5enses • 18

Your Dealer and Mine Perceivings by Alan Dean Foster

A

s far back as I can remember, drugs have always been advertised on TV.

I’m talking as far back as the ‘50s breathe. More serious side-effects can include and ‘60s. Everything seemed so an inability to drive, much simpler back then: television itself, the ailments described, and the walk, sleep, or vote for Donald Trump. drugs required to treat them. Alka“Women who are pregnant should not take Xtushi due to the posSeltzer (hi, Speedy!). Pepto-Bismol. sibility ofgiving birth prematurely, forever retaining your pregnancy Aspirin. weight gain, a risk ofbirth defects including but not limited to giving As society has grown more birth to a child with no limbs, no neck, a head that swivels uncontrollably complex, so has television, and so have the medications advertised. As like the girl in The Exorcist, one who might vote for a Trump offspring for the ailments themselves, you have for president, or a rising desire to kill your husband, the latter condition which may already exist and therefore be exacerbated. to be a combination physician/ “Men should be wary oftaking Xtushi because it may cause drowsibiochemist to even begin to understand them. And the names for today’s medications! Where do they get these names? It’s as ifsomeone blew up ness when watching sporting events, enhance the chance ofgetting your a Scrabble set and just combined the surviving tiles. Merlacept. Canarex. wife or girlfriend or someone you met on the street pregnant, stimulate you to buy that sports car you always wanted but could never afford, or Xinofler. (For some inexplicable reason, pharmaceutical companies are cause the loss ofwhatever hair you have remaining, which is inevitably a especially enamored ofdrugs that begin with the letter ‘X.’ Xanax lot less than the guy in the commercial. Also, your dick may fall off. In doubles down on this.) rare instances, death may occur.” Actually, none ofthose first three is an And lastly, in that same gentle, clear, actual drug (I hope). I just made them up “More serious side-ef f ects can soothing voice, “Ask your doctor about to give you some idea ofthe linguistic contortions drug manufacturers seem to include an inability to drive, walk, using Xtushi.” Ask my doctor? Then what the hell go through when naming their products. sleep, or vote for Donald Trump.” do I need a doctor for? Clearly Xtushi is In tandem with the number ofdrugs the greatest thing for my particular conadvertised on TV, the commercials have dition since the Balm ofGilead. Also, ifI have a specific condition as similarly evolved, and not necessarily in a good way. When it comes to difficult to pronounce as the drug that promises to treat it, shouldn’t my illness, ofany kind, I appreciate a straightforward pitch. Got diarrhea? doctor know about it? Take Imodium. Sore throat? Try our cough drops. Me: “Hey doc, have you heard about this drug Xtushi for my flagrant Instead, we get this: elbow problem?” Doctor: “Why, no, I haven’t. Is it something new?” The Setting: a beautiful, tranquil, impossibly scenic beach. A perMe (voice rising): “How the hell should I know? What am I paying fectly healthy-looking couple (wait — isn’t this supposed to be an ad for you for?” medicine, which implies some kind ofsickness?) are strolling on the These days, you need to be your own plumber, electrician, computer sand, the sun illuminating their blemish-free faces. Depending on their ages, a couple ofchildren may be playing at the water’s edge. Or maybe a expert. But your own doctor? They say that nobody knows your body better than you. Well, I don’t know my own body nearly that well. It’s an dog, cavorting along the surfline (you never see a cat in these commercials. Cats are too smart to participate, and have too much pride). Occa- alien world full ofbone, blood, muscle, hair, lymph, organs, nerves, nails, sionally the couple glance lovingly at one another. Real lovingly, ifit’s an and ifany ofit starts misbehaving, I want a doctor who can not only explain what’s wrong, but knows how to treat it. I don’t want to have to rely ad for an ED drug. (You didn’t see those in the ‘50s.) Then, after the on a television commercial to make it all “easy.” main plug for the drug, you hear a soothing voice in the background, But I sure miss Speedy. usually a woman, while stunning visuals distract from what she's saying. “Certain side-effects may occur while taking Xtushi. You may experience chills, fever, muscle aches, shakes, excessive bleeding, explosive diarrhea, an uncontrollable urge to dance to ‘Uptown Funk,’ or occasional Prescott resident Alan Dean Foster is the author ofmore than 120 books. loss ofsight, hearing, the ability to think clearly, walk in a straight line, or Follow him at AlanDeanFoster.com.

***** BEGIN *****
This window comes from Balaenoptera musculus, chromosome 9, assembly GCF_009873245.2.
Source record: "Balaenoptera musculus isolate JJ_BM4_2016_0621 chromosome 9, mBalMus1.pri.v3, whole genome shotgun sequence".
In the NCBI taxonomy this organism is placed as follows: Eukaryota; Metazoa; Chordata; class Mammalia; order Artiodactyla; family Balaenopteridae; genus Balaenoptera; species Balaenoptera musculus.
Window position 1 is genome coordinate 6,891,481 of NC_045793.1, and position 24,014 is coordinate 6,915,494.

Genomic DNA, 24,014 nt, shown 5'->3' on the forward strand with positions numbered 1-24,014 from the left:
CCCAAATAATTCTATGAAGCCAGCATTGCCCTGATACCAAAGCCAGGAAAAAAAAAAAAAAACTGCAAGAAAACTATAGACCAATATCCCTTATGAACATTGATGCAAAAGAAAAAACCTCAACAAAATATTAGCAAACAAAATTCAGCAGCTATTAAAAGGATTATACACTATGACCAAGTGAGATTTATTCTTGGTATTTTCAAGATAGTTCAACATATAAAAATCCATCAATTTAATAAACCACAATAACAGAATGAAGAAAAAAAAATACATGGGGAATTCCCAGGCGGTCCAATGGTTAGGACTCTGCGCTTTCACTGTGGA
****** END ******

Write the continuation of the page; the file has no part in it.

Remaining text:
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19•5enses

Ursa Major and Bode’s Galaxy

What's Up? by Adam England